Between 1990 and 2013 nearly one billion people were raised out of extreme poverty. Its elimination is now a realistic prospect, although this will require both sustained growth and reduced inequality. Even then, gender inequalities continue to hold back human potential.

Undernourishment and stunting have been nearly halved since 1990, despite increasing food loss, while the burden of infectious disease has also declined. Access to water has expanded, but progress on sanitation has been slower. For too many people, access to healthcare and education still depends on personal financial means.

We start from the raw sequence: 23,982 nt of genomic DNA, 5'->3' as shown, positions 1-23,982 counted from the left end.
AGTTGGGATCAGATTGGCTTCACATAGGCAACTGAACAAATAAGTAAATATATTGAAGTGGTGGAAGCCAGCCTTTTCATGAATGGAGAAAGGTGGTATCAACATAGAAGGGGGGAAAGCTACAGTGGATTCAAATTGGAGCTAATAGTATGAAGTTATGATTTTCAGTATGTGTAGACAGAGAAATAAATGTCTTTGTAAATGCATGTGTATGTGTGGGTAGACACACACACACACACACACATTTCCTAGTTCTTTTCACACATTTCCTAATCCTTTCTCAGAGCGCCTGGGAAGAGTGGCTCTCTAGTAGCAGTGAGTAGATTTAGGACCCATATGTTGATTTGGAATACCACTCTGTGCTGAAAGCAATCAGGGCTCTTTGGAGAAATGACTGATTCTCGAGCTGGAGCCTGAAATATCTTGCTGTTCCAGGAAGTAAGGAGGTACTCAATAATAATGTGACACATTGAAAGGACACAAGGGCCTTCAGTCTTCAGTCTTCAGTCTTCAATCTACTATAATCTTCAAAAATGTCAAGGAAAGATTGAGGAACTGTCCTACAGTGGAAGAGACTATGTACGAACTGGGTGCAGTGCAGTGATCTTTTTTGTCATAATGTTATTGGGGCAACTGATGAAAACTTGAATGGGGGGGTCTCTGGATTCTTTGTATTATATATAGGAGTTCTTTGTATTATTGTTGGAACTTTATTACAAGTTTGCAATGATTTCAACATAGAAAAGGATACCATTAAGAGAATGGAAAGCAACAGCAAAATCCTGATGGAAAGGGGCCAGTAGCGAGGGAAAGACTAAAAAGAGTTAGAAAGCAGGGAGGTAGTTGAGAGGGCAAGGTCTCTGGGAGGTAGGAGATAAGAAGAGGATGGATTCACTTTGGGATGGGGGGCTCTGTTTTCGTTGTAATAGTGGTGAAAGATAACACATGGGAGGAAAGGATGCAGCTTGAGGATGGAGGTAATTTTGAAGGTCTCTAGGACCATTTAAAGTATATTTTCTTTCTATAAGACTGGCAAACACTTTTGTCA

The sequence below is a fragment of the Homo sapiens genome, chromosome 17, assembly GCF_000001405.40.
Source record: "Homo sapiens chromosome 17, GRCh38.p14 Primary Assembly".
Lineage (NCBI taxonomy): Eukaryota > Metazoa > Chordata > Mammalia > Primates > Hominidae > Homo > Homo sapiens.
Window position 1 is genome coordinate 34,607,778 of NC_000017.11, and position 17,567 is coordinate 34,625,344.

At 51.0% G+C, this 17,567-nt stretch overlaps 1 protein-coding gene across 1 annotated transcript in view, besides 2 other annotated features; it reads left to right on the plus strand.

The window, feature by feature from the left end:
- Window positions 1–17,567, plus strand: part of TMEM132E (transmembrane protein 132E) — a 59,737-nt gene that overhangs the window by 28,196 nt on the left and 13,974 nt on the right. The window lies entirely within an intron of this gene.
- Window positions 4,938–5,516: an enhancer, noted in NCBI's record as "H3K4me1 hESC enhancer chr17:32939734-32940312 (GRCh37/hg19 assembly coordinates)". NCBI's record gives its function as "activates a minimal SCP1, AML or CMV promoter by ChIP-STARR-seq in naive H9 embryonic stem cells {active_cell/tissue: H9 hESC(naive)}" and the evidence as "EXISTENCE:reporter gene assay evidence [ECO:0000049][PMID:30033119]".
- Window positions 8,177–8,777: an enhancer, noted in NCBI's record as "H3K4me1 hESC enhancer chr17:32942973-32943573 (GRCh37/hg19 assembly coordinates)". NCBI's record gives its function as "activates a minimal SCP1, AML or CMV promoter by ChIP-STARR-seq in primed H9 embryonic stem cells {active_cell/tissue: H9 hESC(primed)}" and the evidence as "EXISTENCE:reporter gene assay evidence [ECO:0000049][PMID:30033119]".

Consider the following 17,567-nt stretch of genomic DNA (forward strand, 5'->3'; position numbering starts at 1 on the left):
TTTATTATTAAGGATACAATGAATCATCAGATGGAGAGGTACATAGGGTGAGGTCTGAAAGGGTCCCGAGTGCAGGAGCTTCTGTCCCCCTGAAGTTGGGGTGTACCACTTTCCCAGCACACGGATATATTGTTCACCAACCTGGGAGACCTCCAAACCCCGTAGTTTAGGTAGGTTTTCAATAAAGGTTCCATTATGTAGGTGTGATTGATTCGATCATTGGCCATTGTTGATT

To date the environmental cost of growth has been high. Accumulated damage to oceanic and terrestrial ecosystems is considerable. But hopeful signs exist: while greenhouse gas emissions are at record levels, so too is renewable energy capacity.

Physical infrastructure continues to expand, but so too does population, so that urban housing and rural access to roads remain challenges, particularly in Sub-Saharan Africa.

Meanwhile the institutional infrastructure of development strengthens, with more reliable government budgeting and foreign direct investment recovering from the financial crisis. Official development assistance, however, continues to fall short of target levels.